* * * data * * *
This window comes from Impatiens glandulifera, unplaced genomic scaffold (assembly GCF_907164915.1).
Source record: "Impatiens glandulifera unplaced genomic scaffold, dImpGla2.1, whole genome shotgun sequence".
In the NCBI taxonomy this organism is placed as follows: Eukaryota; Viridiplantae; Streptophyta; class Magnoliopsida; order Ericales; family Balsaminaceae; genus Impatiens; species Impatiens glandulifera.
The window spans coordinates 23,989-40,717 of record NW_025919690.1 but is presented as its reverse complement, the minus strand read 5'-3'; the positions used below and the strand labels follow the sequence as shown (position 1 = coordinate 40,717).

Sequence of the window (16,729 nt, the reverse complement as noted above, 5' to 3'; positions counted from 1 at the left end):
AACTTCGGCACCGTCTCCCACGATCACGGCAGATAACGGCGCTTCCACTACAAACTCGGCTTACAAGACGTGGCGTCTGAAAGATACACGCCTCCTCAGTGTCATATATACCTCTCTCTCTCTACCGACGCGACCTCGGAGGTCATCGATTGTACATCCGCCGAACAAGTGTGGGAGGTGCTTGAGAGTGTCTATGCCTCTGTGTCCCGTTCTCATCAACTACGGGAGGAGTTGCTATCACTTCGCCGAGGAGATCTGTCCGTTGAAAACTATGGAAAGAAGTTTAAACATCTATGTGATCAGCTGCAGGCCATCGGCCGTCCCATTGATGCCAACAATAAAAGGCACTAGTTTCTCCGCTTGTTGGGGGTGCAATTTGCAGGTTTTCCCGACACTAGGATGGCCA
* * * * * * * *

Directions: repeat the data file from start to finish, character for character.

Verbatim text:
This window comes from Impatiens glandulifera, unplaced genomic scaffold (assembly GCF_907164915.1).
Source record: "Impatiens glandulifera unplaced genomic scaffold, dImpGla2.1, whole genome shotgun sequence".
In the NCBI taxonomy this organism is placed as follows: Eukaryota; Viridiplantae; Streptophyta; class Magnoliopsida; order Ericales; family Balsaminaceae; genus Impatiens; species Impatiens glandulifera.
The window spans coordinates 23,989-40,717 of record NW_025919690.1 but is presented as its reverse complement, the minus strand read 5'-3'; the positions used below and the strand labels follow the sequence as shown (position 1 = coordinate 40,717).

Sequence of the window (16,729 nt, the reverse complement as noted above, 5' to 3'; positions counted from 1 at the left end):
AACTTCGGCACCGTCTCCCACGATCACGGCAGATAACGGCGCTTCCACTACAAACTCGGCTTACAAGACGTGGCGTCTGAAAGATACACGCCTCCTCAGTGTCATATATACCTCTCTCTCTCTACCGACGCGACCTCGGAGGTCATCGATTGTACATCCGCCGAACAAGTGTGGGAGGTGCTTGAGAGTGTCTATGCCTCTGTGTCCCGTTCTCATCAACTACGGGAGGAGTTGCTATCACTTCGCCGAGGAGATCTGTCCGTTGAAAACTATGGAAAGAAGTTTAAACATCTATGTGATCAGCTGCAGGCCATCGGCCGTCCCATTGATGCCAACAATAAAAGGCACTAGTTTCTCCGCTTGTTGGGGGTGCAATTTGCAGGTTTTCCCGACACTAGGATGGCCA